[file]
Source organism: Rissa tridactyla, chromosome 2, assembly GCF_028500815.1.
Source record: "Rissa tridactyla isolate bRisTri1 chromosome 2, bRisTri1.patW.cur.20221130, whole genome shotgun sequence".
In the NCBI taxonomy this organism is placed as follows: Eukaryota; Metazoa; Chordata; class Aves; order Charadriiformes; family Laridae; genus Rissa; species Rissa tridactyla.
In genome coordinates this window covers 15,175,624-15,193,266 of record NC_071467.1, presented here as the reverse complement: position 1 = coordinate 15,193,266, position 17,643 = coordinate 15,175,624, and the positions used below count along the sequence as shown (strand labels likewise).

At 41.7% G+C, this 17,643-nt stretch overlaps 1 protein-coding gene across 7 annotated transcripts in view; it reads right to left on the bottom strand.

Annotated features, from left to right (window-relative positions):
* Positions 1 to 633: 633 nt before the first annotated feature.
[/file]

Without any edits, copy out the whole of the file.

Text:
Source organism: Rissa tridactyla, chromosome 2, assembly GCF_028500815.1.
Source record: "Rissa tridactyla isolate bRisTri1 chromosome 2, bRisTri1.patW.cur.20221130, whole genome shotgun sequence".
In the NCBI taxonomy this organism is placed as follows: Eukaryota; Metazoa; Chordata; class Aves; order Charadriiformes; family Laridae; genus Rissa; species Rissa tridactyla.
In genome coordinates this window covers 15,175,624-15,193,266 of record NC_071467.1, presented here as the reverse complement: position 1 = coordinate 15,193,266, position 17,643 = coordinate 15,175,624, and the positions used below count along the sequence as shown (strand labels likewise).

At 41.7% G+C, this 17,643-nt stretch overlaps 1 protein-coding gene across 7 annotated transcripts in view; it reads right to left on the bottom strand.

Annotated features, from left to right (window-relative positions):
* Positions 1 to 633: 633 nt before the first annotated feature.